MESA Board Statement regarding National Flagship Language Initiative - Pilot Program (NFLI-P)

Re: National Flagship Language Initiative – Pilot Program (NFLI-P)
Approved at the spring board meeting on April 27, 2002; revised April 26, 2003

The Board of Directors of the Middle East Studies Association of North America (MESA) is concerned about the potential negative consequences of aspects of the recently announced National Flagship Language Initiative – Pilot Program (NFLI-P), under the National Security Education Program (NSEP) authorized by Congress in 1991. The NFLI-P institutional grants were announced on April 1, 2002, with the closing date for applications from U.S. universities stipulated as May 15, 2002.

We fully endorse the most broadly defined aim of the program, “to address the need to increase the ability of Americans to communicate and compete globally by knowing the languages and cultures of other countries.” (NFLC-P Advanced Language Institutional Grants, Application Guidelines, Section A: Program Guidelines, We believe that such a goal requires commitment to a broad range of educational programs in the humanities and social sciences, including but not limited to language acquisition. We have and will continue to support fully programs administered through the U.S. Department of Education, which we believe is the appropriate governmental entity to implement educational programs established by acts of Congress. At the same time, we have (1992, 1995) noted our strong reservations concerning the decision to locate the NSEP administration in the Department of Defense and the involvement of the CIA on the Board that oversees the NSEP. We believe it is essential to maintain the administrative independence of such programs from government agencies involved in national security.

While MESA welcomes enhanced attention to language-study programs, we are uneasy about the directed goals of NFLI-P, and in particular the direct link that it envisions between academic programs and government employment. The program guidelines for the NFLI-P note that the success of this program will “depend in large measure on the capability of U.S. higher education to supply to the U.S. government graduates from across disciplines and who are proficient in critical languages.” NSEP was instituted specifically to address the personnel needs of federal agencies responsible for national security. Students accepting NSEP fellowships have a national service obligation. We regard this as a matter of individual choice and have urged simply that students be made fully aware of their contractual obligations under the program. However, we are apprehensive that the proposed establishment of university programs will link all participating students by association with Defense Department language study funding through the institutional grants that NFLI-P has announced.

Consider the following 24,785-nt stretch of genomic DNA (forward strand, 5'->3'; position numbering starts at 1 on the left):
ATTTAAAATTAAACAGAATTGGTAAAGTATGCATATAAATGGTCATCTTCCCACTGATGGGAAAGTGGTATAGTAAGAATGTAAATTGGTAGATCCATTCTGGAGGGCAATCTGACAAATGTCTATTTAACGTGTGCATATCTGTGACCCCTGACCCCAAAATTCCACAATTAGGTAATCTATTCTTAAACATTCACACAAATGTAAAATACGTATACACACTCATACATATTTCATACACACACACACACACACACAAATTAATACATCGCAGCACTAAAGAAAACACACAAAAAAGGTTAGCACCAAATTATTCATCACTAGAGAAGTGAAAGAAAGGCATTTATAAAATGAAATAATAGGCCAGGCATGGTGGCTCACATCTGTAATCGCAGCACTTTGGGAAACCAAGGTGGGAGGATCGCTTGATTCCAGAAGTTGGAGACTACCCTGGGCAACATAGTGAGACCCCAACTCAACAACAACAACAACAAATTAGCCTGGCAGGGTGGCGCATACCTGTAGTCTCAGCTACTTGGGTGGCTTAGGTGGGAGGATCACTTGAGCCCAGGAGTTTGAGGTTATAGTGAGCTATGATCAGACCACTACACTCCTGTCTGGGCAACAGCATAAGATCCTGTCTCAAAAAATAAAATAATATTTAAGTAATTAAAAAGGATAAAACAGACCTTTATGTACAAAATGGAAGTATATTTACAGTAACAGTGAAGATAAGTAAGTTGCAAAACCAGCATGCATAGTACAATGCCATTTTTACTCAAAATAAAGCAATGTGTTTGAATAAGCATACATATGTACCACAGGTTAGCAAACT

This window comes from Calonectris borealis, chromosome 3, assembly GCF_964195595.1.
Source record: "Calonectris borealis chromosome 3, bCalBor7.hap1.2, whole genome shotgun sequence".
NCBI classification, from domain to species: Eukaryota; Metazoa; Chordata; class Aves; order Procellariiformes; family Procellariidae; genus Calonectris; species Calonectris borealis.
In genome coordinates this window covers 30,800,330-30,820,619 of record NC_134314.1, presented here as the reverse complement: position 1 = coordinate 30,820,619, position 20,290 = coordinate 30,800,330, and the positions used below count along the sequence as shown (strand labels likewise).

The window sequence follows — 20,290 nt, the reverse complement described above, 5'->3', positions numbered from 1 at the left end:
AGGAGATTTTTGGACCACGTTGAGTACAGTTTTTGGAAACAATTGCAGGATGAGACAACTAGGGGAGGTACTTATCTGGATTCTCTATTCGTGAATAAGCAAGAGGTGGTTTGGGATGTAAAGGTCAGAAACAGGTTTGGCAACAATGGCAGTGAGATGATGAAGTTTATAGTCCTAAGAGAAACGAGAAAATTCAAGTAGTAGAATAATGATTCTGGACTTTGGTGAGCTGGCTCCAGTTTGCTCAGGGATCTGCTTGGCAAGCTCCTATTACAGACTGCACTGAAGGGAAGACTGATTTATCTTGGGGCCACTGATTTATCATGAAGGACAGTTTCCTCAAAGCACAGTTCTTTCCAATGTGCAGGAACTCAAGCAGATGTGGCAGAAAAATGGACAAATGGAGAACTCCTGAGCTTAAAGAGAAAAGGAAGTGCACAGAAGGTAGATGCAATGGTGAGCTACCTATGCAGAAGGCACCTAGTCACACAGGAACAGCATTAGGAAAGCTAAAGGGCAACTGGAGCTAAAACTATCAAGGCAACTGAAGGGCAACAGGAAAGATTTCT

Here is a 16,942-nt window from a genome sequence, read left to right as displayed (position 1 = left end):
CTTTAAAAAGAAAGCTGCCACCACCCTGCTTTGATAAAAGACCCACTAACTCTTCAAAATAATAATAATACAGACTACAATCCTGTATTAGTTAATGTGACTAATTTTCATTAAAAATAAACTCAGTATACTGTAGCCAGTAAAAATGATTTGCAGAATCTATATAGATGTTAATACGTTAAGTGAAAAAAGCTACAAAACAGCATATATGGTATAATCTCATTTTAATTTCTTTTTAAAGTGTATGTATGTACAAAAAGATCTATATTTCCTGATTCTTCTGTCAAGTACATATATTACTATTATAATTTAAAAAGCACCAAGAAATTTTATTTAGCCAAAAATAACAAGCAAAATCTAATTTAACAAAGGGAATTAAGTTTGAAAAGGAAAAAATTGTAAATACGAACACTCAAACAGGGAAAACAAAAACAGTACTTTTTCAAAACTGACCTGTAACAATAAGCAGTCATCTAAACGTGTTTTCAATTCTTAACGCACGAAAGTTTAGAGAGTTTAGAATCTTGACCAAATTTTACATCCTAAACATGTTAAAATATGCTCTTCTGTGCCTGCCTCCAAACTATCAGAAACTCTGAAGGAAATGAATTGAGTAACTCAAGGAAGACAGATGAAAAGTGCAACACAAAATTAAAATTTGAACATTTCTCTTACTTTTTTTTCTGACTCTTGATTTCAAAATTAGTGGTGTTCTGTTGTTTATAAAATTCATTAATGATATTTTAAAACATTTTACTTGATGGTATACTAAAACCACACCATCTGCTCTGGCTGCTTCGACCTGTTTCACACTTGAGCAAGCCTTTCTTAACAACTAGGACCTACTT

Scholars wishing to carry out academic research, language training, collaborative work with colleagues outside of the U.S., and other professional activities in the Middle East and North Africa already face daunting governmental and extra-governmental obstacles. Recent political events have only increased the obstacles and risks to U.S. citizens and residents who carry out academic work overseas. A government-funded program that emphasizes cooperation between the U.S. academy and government agencies responsible for intelligence and defense will increase the difficulties and dangers of such academic activities, and may foster the already widespread impression that academic researchers from the United States are directly involved in government activities. This may discourage foreign colleagues from collaboration with Americans in scholarly projects. Ultimately, such a program may actually undermine the research and teaching of languages, histories and culture that area studies programs in U.S. universities strive to advance.

Furthermore, if the full-fledged NFLI-P is funded and established in years to come, according to the description of the Pilot Program, participating universities “must be ready and able to accept those students, as well as U.S. government personnel, who may not be matriculants or degree seekers.” While we are in favor of the expansion of second-language learning in the U.S. educational system, we view with alarm this implication of direct government participation in deciding who may be admitted to university programs.

We believe that “national security” should be broadly defined and that it should include the continued vitality and academic independence of this country’s higher education system. We urge that funding for second-language acquisition, like other educational programs, be administered through the Department of Education. We deplore the channeling of funds for education through defense or intelligence agencies.

The MESA Board of Directors recognizes the urgency of developing a more appropriate institutional location and structure of governance for NFLI-P, one which will better protect the interests of the people whom the program is intended to support. It has therefore resolved to work actively with other concerned organizations to effect the desired changes.


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